The comic xkcd makes the point that when you “buy” DRM’d software, music or movies that you’re really at the mercy of the company who controls the DRM and they can effectively revoke your access for any reason just as Walmart threatened to do recently. Of course, once the company locks you out of the content you paid for you either have to pay for it again or break the law by bypassing the DRM. Hence, you’re probably better off pirating the software, music or movie in the first place- if you’re going to break the law there really isn’t any point paying for it in the first place since laws like the DMCA don’t care if you paid for it or not.
I found this really amusing. McCain’s campaign wrote a letter to YouTube requesting that they give special preference to political videos when receiving DMCA takedown notices. Basically some people are claiming the McCain campaign is violating their copyright by including music, video, etc in their YouTube videos and are demanding the videos be removed. Continue reading
So maybe it’s just me, but it seems that these “confidentiality notices” in emails are on the rise.
Anyways, I’ve decided to do a little experiment. Many of these notices contain verbage to “notify the sender” if you receive the email… what will happen when I start replying? Hillarity? Confusion? Bogus legal threats? A bore? Only one way to find out…
The EFF has written a great piece on how the Digital Millenium Copyright Act (DMCA) has really effected the country. Unsurprisingly to many in the technical community, the DMCA hasn’t been used to stop would-be copyright infringers, but rather to stifle innovation, threaten scientists, restrict free use and threaten free speech.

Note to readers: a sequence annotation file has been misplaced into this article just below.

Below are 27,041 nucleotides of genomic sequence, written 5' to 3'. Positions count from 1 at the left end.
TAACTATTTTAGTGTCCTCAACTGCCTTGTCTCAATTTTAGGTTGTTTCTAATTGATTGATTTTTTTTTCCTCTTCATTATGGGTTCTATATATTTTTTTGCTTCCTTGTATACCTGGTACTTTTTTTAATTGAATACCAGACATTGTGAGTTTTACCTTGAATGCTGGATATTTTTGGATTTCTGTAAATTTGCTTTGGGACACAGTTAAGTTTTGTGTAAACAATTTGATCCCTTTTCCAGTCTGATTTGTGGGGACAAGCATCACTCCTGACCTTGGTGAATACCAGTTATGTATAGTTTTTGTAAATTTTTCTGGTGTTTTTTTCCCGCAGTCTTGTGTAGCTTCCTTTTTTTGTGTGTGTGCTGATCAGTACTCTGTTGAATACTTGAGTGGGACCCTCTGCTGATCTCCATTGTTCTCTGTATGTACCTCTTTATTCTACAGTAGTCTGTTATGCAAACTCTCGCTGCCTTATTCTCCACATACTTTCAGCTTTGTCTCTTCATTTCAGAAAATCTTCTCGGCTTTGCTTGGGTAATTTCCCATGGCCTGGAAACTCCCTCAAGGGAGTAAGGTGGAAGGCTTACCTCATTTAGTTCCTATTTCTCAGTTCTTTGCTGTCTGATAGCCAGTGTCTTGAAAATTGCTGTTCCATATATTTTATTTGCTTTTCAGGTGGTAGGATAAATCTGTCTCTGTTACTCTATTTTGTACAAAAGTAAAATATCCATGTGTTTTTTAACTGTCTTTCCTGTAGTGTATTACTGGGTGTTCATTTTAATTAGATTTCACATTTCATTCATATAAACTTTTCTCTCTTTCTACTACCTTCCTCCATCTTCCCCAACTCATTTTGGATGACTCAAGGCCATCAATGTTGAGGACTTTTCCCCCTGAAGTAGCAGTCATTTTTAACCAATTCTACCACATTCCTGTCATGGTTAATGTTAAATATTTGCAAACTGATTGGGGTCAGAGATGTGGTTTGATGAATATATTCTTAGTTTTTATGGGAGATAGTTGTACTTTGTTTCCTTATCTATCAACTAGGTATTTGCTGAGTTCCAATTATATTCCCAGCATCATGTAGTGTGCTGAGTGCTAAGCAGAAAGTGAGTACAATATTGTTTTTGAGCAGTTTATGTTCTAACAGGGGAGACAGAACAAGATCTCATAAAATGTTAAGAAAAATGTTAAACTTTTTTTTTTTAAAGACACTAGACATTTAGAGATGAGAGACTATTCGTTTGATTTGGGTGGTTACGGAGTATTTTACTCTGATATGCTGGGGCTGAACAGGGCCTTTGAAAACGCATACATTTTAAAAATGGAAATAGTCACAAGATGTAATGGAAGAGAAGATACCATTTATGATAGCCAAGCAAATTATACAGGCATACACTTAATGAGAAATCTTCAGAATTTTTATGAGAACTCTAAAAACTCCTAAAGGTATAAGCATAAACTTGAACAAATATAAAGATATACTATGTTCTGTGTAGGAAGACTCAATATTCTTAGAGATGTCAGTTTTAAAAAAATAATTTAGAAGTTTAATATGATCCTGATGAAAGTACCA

Well worth reading.
Michael Crichton wrote a great opt-ed piece for the New York Times called, This Essay Breaks the Law. It’s a great two pager on how the patent system in the US has gone to hell and how it will effect not just large corporations, but you and your family.
Btw, don’t read this next sentance, because just merely thinking it is illegal:
Elevated homocysteine is linked to B-12 deficiency, so doctors should test homocysteine levels to see whether the patient needs vitamins.
I dunno, I should be shocked (shocked I say!), but I’m not…
Every so often, the US Copyright Office takes comments regarding the DMCA (the law which makes it a crime to use products you paid for in ways other then the creator intended). Most recently, Sony-BMG (a member of the RIAA) added DRM technology to music CD’s (actually, technically, they’re not a real music CD because of the DRM, hence they don’t carry the CD logo) which ended up creating a security hole on people’s computers. This security hole was then abused by other people (criminals to be precise) to break into those computers.
In response, people like Ed Felton requested the the USCO grant an exception to the DMCA which would allow users to remove DRM software which caused harm for the end users. Others asked for an excemption which covered DRM which, “employ access control measures which threaten critical infrastructure and potentially endanger lives.”
Sounds pretty reasonable right? Apparently though the RIAA doesn’t think so.
Shame on Yahoo, Microsoft and Google. But part of me understands. For better or worse, companies are ultimately responsible to their shareholders, not morals or concepts of right and wrong. Even Google’s motto of “Do no evil” is convienently pushed aside when it becomes monetarilay inconvient.
Given the choice of helping the Chinese government put a dissident behind bars or pissing off the Chinese government which allows them access to the largest potential customer base, Yahoo decided to assist the communist dictatorship which resulted in Shi Tao getting 10 years in jail.
But perhaps the most scary thing is that Microsoft couldn’t say under oath wether or not IBM should be ashamed for helping the Nazi’s. I guess if even in hindsight you can’t figure out what is wrong, how can you be expected to know right here and now?